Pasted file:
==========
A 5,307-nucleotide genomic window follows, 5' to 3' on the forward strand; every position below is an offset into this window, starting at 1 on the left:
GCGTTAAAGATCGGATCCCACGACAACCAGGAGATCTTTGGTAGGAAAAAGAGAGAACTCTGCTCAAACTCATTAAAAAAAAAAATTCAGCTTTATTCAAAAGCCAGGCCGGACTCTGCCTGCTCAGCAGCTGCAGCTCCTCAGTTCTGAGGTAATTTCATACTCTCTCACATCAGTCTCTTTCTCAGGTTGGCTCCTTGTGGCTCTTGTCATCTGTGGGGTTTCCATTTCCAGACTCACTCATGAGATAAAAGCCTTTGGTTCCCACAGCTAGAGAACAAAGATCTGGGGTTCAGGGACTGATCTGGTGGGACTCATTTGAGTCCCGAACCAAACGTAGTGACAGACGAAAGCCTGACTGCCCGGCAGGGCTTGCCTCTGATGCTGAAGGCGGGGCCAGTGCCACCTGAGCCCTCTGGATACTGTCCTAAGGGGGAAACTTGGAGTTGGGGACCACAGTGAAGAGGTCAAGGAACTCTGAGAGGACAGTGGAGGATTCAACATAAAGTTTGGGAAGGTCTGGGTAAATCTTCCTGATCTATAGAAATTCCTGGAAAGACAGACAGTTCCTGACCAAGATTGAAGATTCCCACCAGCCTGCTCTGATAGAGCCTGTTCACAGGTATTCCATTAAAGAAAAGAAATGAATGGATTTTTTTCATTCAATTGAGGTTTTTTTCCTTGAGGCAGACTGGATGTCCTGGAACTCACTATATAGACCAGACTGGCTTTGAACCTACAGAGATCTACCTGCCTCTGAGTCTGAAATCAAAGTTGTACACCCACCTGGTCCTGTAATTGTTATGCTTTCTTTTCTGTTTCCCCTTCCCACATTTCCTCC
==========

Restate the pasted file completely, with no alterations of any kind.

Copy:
A 5,307-nucleotide genomic window follows, 5' to 3' on the forward strand; every position below is an offset into this window, starting at 1 on the left:
GCGTTAAAGATCGGATCCCACGACAACCAGGAGATCTTTGGTAGGAAAAAGAGAGAACTCTGCTCAAACTCATTAAAAAAAAAAATTCAGCTTTATTCAAAAGCCAGGCCGGACTCTGCCTGCTCAGCAGCTGCAGCTCCTCAGTTCTGAGGTAATTTCATACTCTCTCACATCAGTCTCTTTCTCAGGTTGGCTCCTTGTGGCTCTTGTCATCTGTGGGGTTTCCATTTCCAGACTCACTCATGAGATAAAAGCCTTTGGTTCCCACAGCTAGAGAACAAAGATCTGGGGTTCAGGGACTGATCTGGTGGGACTCATTTGAGTCCCGAACCAAACGTAGTGACAGACGAAAGCCTGACTGCCCGGCAGGGCTTGCCTCTGATGCTGAAGGCGGGGCCAGTGCCACCTGAGCCCTCTGGATACTGTCCTAAGGGGGAAACTTGGAGTTGGGGACCACAGTGAAGAGGTCAAGGAACTCTGAGAGGACAGTGGAGGATTCAACATAAAGTTTGGGAAGGTCTGGGTAAATCTTCCTGATCTATAGAAATTCCTGGAAAGACAGACAGTTCCTGACCAAGATTGAAGATTCCCACCAGCCTGCTCTGATAGAGCCTGTTCACAGGTATTCCATTAAAGAAAAGAAATGAATGGATTTTTTTCATTCAATTGAGGTTTTTTTCCTTGAGGCAGACTGGATGTCCTGGAACTCACTATATAGACCAGACTGGCTTTGAACCTACAGAGATCTACCTGCCTCTGAGTCTGAAATCAAAGTTGTACACCCACCTGGTCCTGTAATTGTTATGCTTTCTTTTCTGTTTCCCCTTCCCACATTTCCTCC